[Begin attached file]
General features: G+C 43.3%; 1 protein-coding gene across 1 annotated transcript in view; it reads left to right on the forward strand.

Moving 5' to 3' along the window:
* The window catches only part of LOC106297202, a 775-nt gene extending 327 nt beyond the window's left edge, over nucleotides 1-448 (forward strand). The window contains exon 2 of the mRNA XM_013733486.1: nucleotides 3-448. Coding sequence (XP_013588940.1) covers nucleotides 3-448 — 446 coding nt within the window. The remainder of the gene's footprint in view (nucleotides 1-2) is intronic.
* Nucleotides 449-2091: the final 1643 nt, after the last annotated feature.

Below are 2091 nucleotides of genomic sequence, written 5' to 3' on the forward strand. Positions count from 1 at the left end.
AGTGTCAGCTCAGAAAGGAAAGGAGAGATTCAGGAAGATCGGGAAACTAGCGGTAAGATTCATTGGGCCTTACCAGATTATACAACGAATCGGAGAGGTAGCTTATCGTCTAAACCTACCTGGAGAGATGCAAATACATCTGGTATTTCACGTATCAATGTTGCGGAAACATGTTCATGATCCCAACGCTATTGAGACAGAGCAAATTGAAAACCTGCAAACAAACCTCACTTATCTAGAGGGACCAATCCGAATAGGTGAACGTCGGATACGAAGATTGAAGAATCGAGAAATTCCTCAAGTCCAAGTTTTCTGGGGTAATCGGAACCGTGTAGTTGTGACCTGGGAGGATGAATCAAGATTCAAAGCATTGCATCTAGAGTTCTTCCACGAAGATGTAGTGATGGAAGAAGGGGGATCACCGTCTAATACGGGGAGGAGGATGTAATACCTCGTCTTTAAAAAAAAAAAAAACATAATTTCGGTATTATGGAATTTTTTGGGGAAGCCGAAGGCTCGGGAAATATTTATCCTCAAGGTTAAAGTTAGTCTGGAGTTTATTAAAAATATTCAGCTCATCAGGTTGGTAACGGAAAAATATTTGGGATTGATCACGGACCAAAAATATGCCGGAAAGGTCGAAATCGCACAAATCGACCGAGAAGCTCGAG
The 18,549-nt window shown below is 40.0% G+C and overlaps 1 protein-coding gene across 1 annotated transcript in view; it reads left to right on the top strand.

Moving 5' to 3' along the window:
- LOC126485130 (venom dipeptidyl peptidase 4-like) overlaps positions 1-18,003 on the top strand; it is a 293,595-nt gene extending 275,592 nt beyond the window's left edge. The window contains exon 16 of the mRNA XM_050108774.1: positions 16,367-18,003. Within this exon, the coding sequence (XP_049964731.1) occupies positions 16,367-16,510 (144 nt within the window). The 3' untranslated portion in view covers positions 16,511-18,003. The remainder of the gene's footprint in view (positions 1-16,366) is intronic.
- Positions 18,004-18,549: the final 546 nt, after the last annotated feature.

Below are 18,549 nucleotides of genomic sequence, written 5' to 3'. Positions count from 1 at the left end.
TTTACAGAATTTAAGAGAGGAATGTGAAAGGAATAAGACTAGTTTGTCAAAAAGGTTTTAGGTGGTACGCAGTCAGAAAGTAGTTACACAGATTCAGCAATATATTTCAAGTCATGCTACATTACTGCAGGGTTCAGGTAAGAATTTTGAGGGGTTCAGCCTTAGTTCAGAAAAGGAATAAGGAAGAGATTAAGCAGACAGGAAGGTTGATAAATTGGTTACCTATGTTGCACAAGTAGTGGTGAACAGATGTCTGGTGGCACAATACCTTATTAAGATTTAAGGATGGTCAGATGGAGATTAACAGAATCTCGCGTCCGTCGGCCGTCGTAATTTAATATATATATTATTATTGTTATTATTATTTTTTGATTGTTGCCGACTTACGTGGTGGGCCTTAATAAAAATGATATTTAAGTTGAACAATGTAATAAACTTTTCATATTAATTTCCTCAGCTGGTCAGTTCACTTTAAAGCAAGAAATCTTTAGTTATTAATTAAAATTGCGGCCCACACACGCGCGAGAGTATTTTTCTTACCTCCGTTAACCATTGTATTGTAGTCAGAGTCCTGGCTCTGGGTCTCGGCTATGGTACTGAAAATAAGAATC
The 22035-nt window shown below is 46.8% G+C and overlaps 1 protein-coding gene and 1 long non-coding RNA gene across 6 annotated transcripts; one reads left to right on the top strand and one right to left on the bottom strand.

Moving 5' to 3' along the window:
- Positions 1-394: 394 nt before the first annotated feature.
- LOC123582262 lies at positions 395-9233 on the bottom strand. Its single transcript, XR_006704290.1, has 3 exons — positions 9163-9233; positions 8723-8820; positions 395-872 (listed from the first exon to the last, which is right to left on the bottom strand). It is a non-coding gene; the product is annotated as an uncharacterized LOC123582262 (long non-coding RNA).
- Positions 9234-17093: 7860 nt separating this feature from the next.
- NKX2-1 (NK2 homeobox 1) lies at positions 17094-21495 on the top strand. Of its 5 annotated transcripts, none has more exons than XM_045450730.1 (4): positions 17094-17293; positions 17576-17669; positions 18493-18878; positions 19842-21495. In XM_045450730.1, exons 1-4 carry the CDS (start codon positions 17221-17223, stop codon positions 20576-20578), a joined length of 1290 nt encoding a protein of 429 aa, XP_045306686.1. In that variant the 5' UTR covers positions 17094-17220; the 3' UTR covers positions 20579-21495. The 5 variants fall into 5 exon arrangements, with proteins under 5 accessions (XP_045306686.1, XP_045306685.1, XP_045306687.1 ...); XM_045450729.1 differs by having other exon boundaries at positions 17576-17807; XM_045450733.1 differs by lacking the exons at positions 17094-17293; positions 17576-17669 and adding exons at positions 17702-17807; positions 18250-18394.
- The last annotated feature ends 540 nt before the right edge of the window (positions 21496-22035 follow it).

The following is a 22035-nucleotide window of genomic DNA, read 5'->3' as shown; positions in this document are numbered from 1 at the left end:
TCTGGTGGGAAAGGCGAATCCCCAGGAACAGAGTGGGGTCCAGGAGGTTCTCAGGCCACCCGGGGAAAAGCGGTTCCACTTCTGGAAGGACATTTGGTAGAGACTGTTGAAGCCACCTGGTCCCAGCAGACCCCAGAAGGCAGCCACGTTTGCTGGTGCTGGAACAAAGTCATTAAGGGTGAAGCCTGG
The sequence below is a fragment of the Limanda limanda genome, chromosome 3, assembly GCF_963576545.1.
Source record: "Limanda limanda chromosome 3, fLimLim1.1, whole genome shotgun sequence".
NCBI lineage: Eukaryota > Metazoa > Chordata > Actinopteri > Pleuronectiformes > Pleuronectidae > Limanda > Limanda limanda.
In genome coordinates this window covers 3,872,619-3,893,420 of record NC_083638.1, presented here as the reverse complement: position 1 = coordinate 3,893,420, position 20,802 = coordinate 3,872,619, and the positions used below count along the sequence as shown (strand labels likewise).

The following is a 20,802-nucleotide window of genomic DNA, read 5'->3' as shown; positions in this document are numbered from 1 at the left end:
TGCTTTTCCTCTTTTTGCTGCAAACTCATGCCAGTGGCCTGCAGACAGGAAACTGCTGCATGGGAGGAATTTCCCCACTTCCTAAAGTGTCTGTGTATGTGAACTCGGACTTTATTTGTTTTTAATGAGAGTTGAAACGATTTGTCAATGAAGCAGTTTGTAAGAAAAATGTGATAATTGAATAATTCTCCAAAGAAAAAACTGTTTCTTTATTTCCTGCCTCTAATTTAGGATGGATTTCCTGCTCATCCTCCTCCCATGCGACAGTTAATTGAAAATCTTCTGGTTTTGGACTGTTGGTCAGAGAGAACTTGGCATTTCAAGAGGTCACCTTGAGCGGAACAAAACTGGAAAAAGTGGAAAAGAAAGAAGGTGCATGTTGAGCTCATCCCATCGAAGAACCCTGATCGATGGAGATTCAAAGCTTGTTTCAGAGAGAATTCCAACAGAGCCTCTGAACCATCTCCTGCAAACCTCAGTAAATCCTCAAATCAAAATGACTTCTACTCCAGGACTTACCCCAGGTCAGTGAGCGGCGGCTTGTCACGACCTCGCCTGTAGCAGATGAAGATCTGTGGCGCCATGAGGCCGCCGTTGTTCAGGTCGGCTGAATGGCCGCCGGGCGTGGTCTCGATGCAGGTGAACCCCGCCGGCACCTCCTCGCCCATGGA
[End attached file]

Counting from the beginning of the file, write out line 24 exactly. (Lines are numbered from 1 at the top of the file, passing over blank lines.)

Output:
NCBI lineage: Eukaryota > Metazoa > Chordata > Actinopteri > Pleuronectiformes > Pleuronectidae > Limanda > Limanda limanda.